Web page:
I'm reading the Kindle version of a book that's sat in my phone for well over a year now. It's a memoir called Tracks: A Woman's Solo Trek Across 1700 Miles of Australian Outback, and it's written by Robyn Davidson. I bought it a while back when it went on sale for something like two dollars and I'd thought, Now, there's a story I need to hear.
Something that surprised me this past weekend: It isn't until you're about 41 percent of the way through this book (the Kindle version tells you how far along you are) that Robyn actually begins her trek in earnest, four camels in tow.
What was she doing for the first 41 percent of the book?
She was trying to learn about camels—how to ride them, how to train them, how to pack them. She was trying to figure out how to acquire three of her own. She was trying to navigate tumultuous relationships with the people who had the skills and know-how that she needed desperately to learn. She was trying to keep herself fed and sheltered and of sound mind, body, and spirit. She was trying to survive.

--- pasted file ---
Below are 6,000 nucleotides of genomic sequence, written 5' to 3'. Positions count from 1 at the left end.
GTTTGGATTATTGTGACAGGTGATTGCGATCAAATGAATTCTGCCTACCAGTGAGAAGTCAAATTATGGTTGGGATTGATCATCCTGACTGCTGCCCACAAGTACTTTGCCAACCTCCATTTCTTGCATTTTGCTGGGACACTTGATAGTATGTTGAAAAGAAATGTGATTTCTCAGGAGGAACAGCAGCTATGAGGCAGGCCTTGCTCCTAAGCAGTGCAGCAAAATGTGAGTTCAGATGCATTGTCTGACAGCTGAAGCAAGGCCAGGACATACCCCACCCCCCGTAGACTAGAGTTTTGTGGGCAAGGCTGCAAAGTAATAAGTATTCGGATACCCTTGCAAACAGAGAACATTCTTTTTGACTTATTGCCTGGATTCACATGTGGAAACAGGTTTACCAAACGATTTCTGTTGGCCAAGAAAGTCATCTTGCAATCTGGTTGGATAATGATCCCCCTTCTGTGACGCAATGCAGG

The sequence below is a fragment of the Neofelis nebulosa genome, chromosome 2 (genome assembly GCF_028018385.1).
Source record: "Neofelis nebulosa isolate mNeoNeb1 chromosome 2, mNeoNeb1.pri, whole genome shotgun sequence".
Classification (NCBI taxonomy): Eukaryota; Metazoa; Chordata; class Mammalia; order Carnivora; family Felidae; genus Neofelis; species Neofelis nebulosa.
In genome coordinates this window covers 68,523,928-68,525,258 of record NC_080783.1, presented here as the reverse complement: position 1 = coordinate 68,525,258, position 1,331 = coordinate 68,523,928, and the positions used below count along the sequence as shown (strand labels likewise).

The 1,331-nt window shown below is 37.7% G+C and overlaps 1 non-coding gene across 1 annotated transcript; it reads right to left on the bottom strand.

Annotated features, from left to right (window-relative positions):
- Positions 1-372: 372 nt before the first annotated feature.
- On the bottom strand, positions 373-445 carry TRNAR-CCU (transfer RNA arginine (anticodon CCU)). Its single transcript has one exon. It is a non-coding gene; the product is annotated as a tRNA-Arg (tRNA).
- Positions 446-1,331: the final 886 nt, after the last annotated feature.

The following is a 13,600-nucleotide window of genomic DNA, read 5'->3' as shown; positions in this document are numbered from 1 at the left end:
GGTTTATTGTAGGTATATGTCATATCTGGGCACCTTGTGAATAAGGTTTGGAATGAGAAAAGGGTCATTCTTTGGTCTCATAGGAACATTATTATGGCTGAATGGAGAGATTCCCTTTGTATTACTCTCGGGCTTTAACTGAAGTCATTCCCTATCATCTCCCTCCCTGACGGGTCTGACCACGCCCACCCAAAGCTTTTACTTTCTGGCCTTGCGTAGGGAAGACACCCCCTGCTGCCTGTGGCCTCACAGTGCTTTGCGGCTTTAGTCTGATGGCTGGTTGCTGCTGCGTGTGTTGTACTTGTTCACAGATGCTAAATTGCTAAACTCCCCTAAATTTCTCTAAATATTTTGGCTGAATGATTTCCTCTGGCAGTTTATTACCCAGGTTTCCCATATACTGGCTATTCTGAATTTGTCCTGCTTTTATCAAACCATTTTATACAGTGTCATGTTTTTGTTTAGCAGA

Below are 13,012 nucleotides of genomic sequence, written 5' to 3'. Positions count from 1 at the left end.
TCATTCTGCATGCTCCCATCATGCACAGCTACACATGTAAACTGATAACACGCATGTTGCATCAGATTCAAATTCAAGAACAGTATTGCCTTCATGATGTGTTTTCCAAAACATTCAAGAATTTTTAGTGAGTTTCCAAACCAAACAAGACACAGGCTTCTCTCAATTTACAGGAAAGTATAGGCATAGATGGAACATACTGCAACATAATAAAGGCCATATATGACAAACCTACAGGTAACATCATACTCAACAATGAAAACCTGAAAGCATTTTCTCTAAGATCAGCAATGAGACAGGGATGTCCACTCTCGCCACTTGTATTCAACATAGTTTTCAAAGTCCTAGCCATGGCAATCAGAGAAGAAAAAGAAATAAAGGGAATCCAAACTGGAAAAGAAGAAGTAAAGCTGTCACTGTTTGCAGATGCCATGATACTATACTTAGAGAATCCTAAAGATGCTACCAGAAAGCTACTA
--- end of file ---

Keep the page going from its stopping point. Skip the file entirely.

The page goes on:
This means that 41 percent—almost half—of this book isn't about the specific journey we readers think it will be about.
This means that traversing 1700 miles of Australian outback is just one piece of the picture—a mighty piece at 50 percent or so, but still, not the entire story.
What else might this mean?
Our personal narratives, yours and mine, are a whole lot bigger than whatever we believe is the major plot point. No matter if it's an exciting, terrifying, encouraging, disappointing, joyful, or heartbreaking plot point. There's a TON of story that comes before—and, if we're fortunate, there will be a TON of story that comes after.
Also: Our journeys contain heaps more than the action-y bits. Whether or not we think we've started our Big Thing, it actually began way back when we came into this world—our Camel Studies 101 days, as it were—and it might take 41 percent (or more!) of our lives before we realize that right now is 'go' time, before we've developed the tenacity to take the next step, before we lead our caravan off into the desert to do the thing we suspect we're meant to do with our time here.
Where are you at in your big journey? Still earning money to have a saddle made? Standing at the edge of the last settlement before an abyss of sand? Or are you in the thick of it, sweating as you consult the map once again, adjust the camels' packs, and talk to yourself just to remember what your voice sounds like? Tell me in the comments below.
Wherever you are, the story is bigger than you can imagine. Don't lose perspective.